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Mini Arduino python script


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Interfacing an Arduino using a Python script is easy? If you want a good script which just works, you may find yourself in need of some pointers.

Below are two solutions. Both do not require you to unplug an Arduino in order to communicate with it before restarting your program. The first solution makes good use of the serial interface provided by the operating system. Furthermore, it uses a non-blocking connection, so you can use your CPU time efficiently with minimal coding effort. Unfortunately, this requires calls to some potent libraries. Installing and activating a complete gtk toolkit for a graphical user interface may not be to everyone's liking.

The second bit of sample code only depends on the serial library for Python, pySerial. But this approach requires resetting the Arduino by your program, meticulously closing the serial connection when the program ends, and be very conscious about the methods and options you use, perhaps including threads, or accept your program will do nothing while waiting for incoming data after a read command.

Using a non-blocking serial connection

The serial library for Python does not allow a non-blocking connection. Using, in this example, gtk and glib you can still set up such a connection. The solution below requires you to install python-gtk2 and perhaps python-gi.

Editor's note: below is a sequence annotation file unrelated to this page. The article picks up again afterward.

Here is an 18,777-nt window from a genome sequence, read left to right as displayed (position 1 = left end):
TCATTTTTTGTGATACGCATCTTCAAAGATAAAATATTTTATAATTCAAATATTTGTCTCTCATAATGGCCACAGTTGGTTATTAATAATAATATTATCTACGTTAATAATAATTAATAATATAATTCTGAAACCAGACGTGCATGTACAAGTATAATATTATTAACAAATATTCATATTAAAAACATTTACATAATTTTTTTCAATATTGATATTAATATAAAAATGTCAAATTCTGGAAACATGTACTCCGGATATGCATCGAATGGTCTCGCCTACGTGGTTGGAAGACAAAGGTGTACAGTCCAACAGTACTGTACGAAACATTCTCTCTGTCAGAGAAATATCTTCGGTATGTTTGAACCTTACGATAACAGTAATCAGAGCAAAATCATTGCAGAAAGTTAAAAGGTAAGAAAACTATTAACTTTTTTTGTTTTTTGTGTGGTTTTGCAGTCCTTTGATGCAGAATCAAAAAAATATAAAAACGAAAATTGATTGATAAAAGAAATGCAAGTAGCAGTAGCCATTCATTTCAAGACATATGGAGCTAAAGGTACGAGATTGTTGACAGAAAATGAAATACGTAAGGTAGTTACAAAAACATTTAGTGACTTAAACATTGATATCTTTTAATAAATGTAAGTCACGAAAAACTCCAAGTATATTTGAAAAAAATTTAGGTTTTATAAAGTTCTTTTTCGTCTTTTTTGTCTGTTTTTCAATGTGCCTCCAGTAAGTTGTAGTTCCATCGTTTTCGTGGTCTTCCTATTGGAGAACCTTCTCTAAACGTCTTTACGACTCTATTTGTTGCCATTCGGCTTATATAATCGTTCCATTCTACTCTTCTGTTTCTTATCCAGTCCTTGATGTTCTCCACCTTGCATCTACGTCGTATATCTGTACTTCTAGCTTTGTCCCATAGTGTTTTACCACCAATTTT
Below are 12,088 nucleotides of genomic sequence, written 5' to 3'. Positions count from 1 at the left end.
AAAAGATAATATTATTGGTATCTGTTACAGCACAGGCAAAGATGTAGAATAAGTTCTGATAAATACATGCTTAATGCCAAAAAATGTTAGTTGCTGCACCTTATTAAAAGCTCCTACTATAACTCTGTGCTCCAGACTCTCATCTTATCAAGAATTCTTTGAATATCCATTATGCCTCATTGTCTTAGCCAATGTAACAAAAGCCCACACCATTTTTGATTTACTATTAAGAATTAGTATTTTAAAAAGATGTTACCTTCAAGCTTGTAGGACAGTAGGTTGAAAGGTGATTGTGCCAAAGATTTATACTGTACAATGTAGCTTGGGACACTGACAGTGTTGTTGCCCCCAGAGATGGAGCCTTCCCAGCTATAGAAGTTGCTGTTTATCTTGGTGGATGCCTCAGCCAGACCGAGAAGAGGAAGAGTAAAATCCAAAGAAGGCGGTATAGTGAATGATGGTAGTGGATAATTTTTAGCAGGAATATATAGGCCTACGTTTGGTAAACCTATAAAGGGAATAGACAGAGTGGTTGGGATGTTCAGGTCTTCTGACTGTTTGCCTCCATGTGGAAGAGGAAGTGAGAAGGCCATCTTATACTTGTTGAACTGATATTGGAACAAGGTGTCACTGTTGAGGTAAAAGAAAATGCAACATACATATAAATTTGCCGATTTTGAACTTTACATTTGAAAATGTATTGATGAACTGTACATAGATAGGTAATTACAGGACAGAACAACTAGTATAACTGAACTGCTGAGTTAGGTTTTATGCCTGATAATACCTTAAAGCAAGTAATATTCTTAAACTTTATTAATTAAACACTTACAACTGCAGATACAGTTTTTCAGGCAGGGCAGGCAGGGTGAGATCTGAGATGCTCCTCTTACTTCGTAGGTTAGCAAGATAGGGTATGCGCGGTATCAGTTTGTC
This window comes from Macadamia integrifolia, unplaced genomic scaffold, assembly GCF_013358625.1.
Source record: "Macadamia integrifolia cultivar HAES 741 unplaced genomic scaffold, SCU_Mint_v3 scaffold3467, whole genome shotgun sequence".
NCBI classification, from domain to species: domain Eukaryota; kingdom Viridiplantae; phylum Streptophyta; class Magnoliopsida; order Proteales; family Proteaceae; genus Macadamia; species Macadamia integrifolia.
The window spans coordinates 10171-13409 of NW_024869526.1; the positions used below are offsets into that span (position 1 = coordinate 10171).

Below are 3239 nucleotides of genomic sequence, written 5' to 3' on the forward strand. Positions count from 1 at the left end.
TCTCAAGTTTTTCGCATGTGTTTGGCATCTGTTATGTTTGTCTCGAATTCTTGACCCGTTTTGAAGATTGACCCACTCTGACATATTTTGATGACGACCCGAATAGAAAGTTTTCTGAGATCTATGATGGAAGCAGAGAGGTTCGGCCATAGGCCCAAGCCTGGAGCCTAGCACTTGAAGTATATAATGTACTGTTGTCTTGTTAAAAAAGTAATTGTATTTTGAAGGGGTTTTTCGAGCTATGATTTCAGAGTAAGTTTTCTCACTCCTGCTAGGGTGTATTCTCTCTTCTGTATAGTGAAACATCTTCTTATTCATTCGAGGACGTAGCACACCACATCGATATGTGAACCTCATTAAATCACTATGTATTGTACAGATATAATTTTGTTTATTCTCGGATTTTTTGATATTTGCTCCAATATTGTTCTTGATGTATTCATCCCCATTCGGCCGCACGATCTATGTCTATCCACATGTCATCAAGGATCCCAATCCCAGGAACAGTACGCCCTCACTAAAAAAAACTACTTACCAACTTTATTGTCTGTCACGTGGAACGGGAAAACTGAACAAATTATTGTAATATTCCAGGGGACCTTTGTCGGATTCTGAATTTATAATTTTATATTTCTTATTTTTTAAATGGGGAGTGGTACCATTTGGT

import os
import sys
import gtk
import glib
scanned = ''
def callback(fd, condition):
    global scanned
        s =, 1024)
    except OSError:
        return True
    pos = 0
    while pos<len(s):
    return True
def main():
    global status
    status = 'welcome'
    if len(sys.argv)>1 and sys.argv[1]=='test':
        filename = "data"
        filename = '/dev/ttyUSB0'
        os.system('stty -F '+filename+' 19200')
    fd =, os.O_RDONLY | os.O_NONBLOCK)
    glib.io_add_watch(fd, glib.IO_IN | glib.IO_PRI, callback)
    return 0

Under Unix you can build a similar solution using the pySerial module. Use the nonblocking() method, which should cooperate well with the select module. See the pySerial documentation for more information.

See the Links section for more Qt oriented solutions (which also uses pySerial.)

Contacting the Arduino using the serial library pySerial

This second example does not require juggling a complicated GUI interface, but your code may frequently have to wait until the next data batch arrives from your Arduino. Solutions to this are discussed below. You need the pySerial library (python-serial package) for the code to work.